What are adaptogens? In simple terms, they are natural, plant-based tools that help ease stress and the chronic conditions that stress can create. In technical terms, as Forbes Health explains, they work within the hypothalamic-pituitary-adrenal axis (also called HPA) and the sympathoadrenal system, both of which moderate how the body responds to stress. Adaptogens adjust hormone production and other responses to stress, helping to keep the body in balance, so that stress does not erode your immune system, sap energy levels, cause mood swings, bring on anxiety or interfere with mental focus.
Adaptogens have been used for thousands of years, particularly within Chinese and Ayurvedic healing arts, according to Time magazine, believed to keep the body in balance and thus stronger and healthier. For the most part they are plants — herbs, roots and sometimes mushrooms — that can be added to meals or made into nutritional supplements. Often they are brewed into teas.
To evaluate what adaptogens can do for you, think of your wellbeing as a pendulum that can swing widely out of sync in reaction to stress. Adaptogens act as counterweights that bring everything back to the middle, in balance, a status called homeostasis.
They work best as part of a holistic approach that includes a sound diet, exercise and good sleep, and should not be considered a cure for serious illness. However, their stress-busting properties can help to maintain a healthy lifestyle, creating a positive cycle of sound living.
Studies suggest that adaptogens have the ability to adjust hormone levels, either reducing stress-causing hormones, or increasing beneficial hormones, as summarized in Healthline. The example most frequently cited: Adaptogens help reduce excess cortisol, a hormone necessary to keep the body functioning under stress, but dangerous when levels get too high.
Specific chronic conditions that can be balanced by the use of adaptogens include asthma, cardiovascular conditions, cold and flu, depression, and headaches. Adaptogens may be incorporated into your daily routine — taking them in regular small amounts can help keep you in balance. An adaptogen habit can be as simple as cooking with turmeric, moringa or ginger, or taking a supplement.
As always when building a long-term herbal regimen, consider interactions with other medications you might be taking, and be aware of potential side effects. Consult your health care provider or do your research.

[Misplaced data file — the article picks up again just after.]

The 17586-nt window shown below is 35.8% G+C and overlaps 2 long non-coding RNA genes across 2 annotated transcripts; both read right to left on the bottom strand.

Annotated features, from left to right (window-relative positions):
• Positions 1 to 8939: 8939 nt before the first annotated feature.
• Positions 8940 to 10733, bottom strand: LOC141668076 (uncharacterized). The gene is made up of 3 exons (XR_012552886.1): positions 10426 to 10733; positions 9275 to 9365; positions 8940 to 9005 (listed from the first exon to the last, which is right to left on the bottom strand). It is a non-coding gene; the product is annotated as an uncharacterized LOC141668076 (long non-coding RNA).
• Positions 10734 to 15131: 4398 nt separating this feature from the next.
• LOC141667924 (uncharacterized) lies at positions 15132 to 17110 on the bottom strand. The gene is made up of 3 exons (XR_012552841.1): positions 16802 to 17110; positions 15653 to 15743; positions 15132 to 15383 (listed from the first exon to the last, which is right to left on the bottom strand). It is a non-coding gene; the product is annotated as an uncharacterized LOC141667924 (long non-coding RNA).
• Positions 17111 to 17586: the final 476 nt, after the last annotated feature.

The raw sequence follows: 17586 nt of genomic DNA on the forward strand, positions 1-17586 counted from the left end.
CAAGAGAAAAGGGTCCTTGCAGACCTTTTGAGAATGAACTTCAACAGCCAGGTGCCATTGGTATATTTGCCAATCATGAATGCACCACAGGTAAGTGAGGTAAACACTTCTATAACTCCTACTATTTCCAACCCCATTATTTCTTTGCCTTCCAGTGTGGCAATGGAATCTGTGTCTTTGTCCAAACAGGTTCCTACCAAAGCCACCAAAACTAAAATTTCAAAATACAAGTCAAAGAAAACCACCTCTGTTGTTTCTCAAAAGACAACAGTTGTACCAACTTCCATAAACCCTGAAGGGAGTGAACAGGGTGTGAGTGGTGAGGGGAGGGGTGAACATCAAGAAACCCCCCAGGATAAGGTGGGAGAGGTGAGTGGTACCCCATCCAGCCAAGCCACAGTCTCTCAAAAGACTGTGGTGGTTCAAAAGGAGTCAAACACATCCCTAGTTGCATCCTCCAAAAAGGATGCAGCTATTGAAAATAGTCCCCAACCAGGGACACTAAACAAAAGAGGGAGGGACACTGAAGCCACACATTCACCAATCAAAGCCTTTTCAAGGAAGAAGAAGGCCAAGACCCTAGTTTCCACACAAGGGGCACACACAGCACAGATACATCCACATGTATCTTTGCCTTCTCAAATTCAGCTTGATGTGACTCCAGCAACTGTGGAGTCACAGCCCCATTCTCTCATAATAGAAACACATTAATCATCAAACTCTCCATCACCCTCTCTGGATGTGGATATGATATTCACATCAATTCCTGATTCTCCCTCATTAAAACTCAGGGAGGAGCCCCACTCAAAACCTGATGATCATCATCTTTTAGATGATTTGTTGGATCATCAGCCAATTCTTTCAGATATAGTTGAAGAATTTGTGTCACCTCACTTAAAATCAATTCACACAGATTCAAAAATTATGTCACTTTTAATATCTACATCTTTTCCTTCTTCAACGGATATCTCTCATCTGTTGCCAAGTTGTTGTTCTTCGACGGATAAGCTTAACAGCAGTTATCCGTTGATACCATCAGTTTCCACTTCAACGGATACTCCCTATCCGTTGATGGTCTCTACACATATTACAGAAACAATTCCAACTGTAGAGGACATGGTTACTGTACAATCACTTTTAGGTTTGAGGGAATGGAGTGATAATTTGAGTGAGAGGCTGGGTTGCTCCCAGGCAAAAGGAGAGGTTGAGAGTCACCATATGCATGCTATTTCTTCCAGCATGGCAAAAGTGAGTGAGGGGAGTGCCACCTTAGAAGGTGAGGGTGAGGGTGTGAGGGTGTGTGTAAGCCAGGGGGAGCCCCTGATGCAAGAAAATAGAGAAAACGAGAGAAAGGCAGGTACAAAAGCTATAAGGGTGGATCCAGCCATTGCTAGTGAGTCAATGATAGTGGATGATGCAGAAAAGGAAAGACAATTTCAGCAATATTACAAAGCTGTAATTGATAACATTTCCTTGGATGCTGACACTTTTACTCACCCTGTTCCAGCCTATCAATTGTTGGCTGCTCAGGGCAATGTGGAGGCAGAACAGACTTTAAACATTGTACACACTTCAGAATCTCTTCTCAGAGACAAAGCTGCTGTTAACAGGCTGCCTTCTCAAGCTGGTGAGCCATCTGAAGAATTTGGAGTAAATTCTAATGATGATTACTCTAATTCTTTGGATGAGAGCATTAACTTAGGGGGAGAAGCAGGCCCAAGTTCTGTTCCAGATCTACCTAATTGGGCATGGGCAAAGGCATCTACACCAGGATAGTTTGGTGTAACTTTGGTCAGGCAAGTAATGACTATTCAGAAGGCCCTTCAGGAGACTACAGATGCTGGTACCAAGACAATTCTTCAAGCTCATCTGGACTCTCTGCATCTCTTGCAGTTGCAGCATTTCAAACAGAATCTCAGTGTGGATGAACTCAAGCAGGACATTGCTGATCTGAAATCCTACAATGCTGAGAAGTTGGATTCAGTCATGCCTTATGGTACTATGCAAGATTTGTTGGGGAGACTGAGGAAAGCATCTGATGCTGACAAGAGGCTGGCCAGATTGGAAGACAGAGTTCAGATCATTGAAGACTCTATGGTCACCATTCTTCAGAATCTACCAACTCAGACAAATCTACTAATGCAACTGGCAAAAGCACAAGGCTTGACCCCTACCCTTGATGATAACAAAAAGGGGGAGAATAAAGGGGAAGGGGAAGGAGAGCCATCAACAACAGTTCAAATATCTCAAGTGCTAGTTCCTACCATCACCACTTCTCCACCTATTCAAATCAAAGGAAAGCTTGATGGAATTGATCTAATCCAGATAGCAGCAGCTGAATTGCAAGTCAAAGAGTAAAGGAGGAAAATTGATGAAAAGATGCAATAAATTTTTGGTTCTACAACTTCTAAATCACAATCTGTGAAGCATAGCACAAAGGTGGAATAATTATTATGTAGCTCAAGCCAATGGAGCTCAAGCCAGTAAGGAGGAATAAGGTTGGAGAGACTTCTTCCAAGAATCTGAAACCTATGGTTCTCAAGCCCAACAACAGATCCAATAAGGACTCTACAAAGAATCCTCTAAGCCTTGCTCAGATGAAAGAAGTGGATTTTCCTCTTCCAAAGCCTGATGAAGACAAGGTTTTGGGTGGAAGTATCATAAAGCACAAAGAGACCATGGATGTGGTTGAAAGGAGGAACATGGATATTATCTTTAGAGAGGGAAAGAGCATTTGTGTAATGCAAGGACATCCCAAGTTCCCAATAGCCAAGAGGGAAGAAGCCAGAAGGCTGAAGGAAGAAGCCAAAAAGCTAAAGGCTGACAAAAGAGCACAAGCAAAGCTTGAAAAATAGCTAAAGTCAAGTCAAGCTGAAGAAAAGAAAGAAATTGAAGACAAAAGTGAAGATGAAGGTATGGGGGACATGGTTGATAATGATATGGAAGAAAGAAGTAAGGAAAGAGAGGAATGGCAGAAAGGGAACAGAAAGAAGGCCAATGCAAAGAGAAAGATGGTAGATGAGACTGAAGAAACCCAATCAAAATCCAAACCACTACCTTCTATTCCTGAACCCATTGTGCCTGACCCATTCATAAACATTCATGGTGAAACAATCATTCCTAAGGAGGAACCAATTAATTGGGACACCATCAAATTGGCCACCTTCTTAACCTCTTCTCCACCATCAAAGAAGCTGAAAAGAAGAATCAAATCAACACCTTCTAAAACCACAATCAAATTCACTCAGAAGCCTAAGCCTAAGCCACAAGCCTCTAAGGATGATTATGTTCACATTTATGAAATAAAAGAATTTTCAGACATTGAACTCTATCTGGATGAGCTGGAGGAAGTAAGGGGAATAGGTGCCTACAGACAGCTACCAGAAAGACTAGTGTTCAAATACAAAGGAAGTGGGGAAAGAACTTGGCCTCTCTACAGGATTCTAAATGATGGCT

A soothing way to work adaptogens into your day is through drinking tea infused with these nutrients. The relaxing act of brewing and sipping a warm cup bolsters the stress-busting benefits.
How much should you drink? Two to three cups of adaptogenic tea per day for six to eight weeks will yield the best results.
These adaptogens are ingredients in our teas:
— Ashwagandha: Credited with calming and anxiety-reducing properties, as well as strengthening adrenal function, Prevention states. Because it also battles inflammation, it is often used by arthritis sufferers. Ashwagandha is an ingredient in NANEA | For Anxiety & Stress
— Ginger: Boosts attention span and cognitive function, according to Women’s Health. Ginger root is an ingredient in Ginger Tea, 'OLENA loose tea and tea bags for inflammation and pain relied and MW Coconut Chai.
— Moringa: Vitamin-packed and loaded with antioxidants, according to the nutrition resource Eat This, Not That. Moringa has 3X more potassium than bananas, 7X more vitamin C than oranges and 4X more vitamin A than carrots. Our moringa is so special because it's grown without chemicals in microbial rich soil.
— Turmeric: Studies show this bright yellow root may play a role in managing inflammation, metabolic syndrome, anxiety and muscle soreness, Prevention states. We battle inflammation on so many fronts from cancer treatment to hip replacement to just working out and allergies. 'OLENA turmeric tea can help reduce inflammation and pain.
To conclude, adaptogens are plants for longevity that can help us both physically and mentally respond better to stress, anxiety, fatigue and other chronic conditions. These herbs have the ability to gently restore overall wellbeing and tea is one of the easiest and safest ways to add these nutrients to our diet and self care routine.